The introduction of a temporary basic income (TBI) for the poor in Kazakhstan and other developing countries could slow the surge of COVID-19 and allow people to stay at home, according to a United Nations Development Programme (UNDP) report, which was published on July 23.
The authors of the report offer several scenarios for paying a TBI. The first option is to pay an amount monthly which the recipient lacks to go above the poverty line. The second option is to pay an amount equivalent to half the median standard of living.
In Kazakhstan, if going with the first option, the government would pay out $136.91 (56.6 thousand tenge) per person monthly. If going with the second one, the payout would be $150.23 (62.2 thousand tenge) per person monthly. According to UNDP estimates, monthly expenditure as a share of GDP would be 0.35% and 0.38%, respectively.
The authors of the report describe introduction of a TBI as a “feasible” measure which is urgently needed, as the pandemic continues to affect more than 1.5 million people globally per week, particularly in developing countries where 7 out of 10 workers are employed in informal markets and cannot earn a living while staying home.
“Many of the huge numbers of people not covered by social insurance programmes are informal workers, low-waged, women and young people, refugees and migrants, and people with disabilities – and they are the ones hardest hit by this crisis,” reads the corresponding press release.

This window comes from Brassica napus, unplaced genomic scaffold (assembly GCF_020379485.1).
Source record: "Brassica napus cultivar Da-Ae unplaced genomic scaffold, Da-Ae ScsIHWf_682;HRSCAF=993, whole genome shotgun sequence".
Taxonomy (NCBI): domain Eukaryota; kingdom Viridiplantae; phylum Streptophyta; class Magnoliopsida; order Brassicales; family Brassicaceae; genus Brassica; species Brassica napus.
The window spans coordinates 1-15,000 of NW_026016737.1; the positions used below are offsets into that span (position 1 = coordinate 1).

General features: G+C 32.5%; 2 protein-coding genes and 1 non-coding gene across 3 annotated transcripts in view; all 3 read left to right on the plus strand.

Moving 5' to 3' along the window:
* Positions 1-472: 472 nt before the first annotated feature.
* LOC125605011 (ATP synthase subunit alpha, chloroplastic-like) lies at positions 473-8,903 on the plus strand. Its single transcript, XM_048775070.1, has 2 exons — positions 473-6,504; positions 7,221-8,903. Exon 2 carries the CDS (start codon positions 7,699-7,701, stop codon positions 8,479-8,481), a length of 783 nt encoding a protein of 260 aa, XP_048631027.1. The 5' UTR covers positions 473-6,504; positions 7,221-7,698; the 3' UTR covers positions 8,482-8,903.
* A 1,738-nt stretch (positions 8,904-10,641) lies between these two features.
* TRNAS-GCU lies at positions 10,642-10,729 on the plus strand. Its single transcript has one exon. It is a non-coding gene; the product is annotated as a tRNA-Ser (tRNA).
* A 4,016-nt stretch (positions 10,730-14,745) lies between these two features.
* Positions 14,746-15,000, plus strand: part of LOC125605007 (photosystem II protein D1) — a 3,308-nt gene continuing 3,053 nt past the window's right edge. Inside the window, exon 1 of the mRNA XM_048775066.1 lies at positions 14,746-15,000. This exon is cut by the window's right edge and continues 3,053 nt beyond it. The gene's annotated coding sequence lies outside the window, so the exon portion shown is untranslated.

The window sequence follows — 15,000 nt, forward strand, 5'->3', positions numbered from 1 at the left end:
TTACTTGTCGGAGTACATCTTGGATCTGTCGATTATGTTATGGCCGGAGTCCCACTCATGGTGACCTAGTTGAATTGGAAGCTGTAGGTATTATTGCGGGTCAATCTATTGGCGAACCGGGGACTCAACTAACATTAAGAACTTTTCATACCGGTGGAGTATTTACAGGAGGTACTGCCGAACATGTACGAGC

Due to this, according to UNDP, it’s necessary to provide “a guaranteed basic income with a fixed time frame” for 2.7 billion people living below or just above the poverty line in 132 developing countries. Total government spending on this measure, according to the authors’ estimates, would exceed $199 billion per month.
“Bailouts and recovery plans cannot only focus on big markets and big business. A temporary basic income might enable governments to give people in lockdown a financial lifeline, inject cash back into local economies to help keep small businesses afloat, and slow the devastating spread of COVID-19,” said Achim Steiner, UNDP Administrator.
While many countries have expanded social protection measures in response to the pandemic, the lion’s share of such spending is accounted for by high-income economies, the authors note. Total social protection spending of low- and middle-income countries amounts to just $77.9 billion, or 13.2% of the world’s total. In per capita terms, these countries are spending an average of $7 in social assistance, or $9.50 if social insurance and labor market programs are added. This contrasts sharply with the corresponding averages of $121 to $123 recorded by high-income economies.
It bears reminding that in Kazakhstan during the public emergency period caused by the spread of the coronavirus infection (from March 16 to May 11), workers who were laid off or sent by employers on unpaid leave were paid an allowance by the state in the amount of the minimum wage, 42.5 thousand tenge (about $102).
During the public emergency period the allowance was paid several times: for the first month of forced downtime 4.5 million Kazakhstanis received it, for the second month, 3.8 million.
In July, President Qasym-Jomart Toqayev approved social payments to citizens who’ve suffered a complete loss of income due to the introduction of quarantine measures. As of July 24, almost 1.6 million Kazakhstanis received payments of 42.5 thousand tenge due to loss of income following the July quarantine measures.